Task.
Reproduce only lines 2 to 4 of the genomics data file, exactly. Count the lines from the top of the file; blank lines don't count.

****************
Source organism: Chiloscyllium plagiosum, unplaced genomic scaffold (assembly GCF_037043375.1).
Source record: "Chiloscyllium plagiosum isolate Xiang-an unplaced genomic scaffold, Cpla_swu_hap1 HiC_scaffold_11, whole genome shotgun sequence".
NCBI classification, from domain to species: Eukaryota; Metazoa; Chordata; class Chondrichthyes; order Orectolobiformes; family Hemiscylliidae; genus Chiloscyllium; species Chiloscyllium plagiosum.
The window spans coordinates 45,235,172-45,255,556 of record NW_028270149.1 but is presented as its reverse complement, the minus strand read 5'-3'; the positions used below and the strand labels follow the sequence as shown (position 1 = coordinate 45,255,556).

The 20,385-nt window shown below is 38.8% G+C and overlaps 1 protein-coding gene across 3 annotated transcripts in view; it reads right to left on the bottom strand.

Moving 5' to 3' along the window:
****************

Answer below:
Source record: "Chiloscyllium plagiosum isolate Xiang-an unplaced genomic scaffold, Cpla_swu_hap1 HiC_scaffold_11, whole genome shotgun sequence".
NCBI classification, from domain to species: Eukaryota; Metazoa; Chordata; class Chondrichthyes; order Orectolobiformes; family Hemiscylliidae; genus Chiloscyllium; species Chiloscyllium plagiosum.
The window spans coordinates 45,235,172-45,255,556 of record NW_028270149.1 but is presented as its reverse complement, the minus strand read 5'-3'; the positions used below and the strand labels follow the sequence as shown (position 1 = coordinate 45,255,556).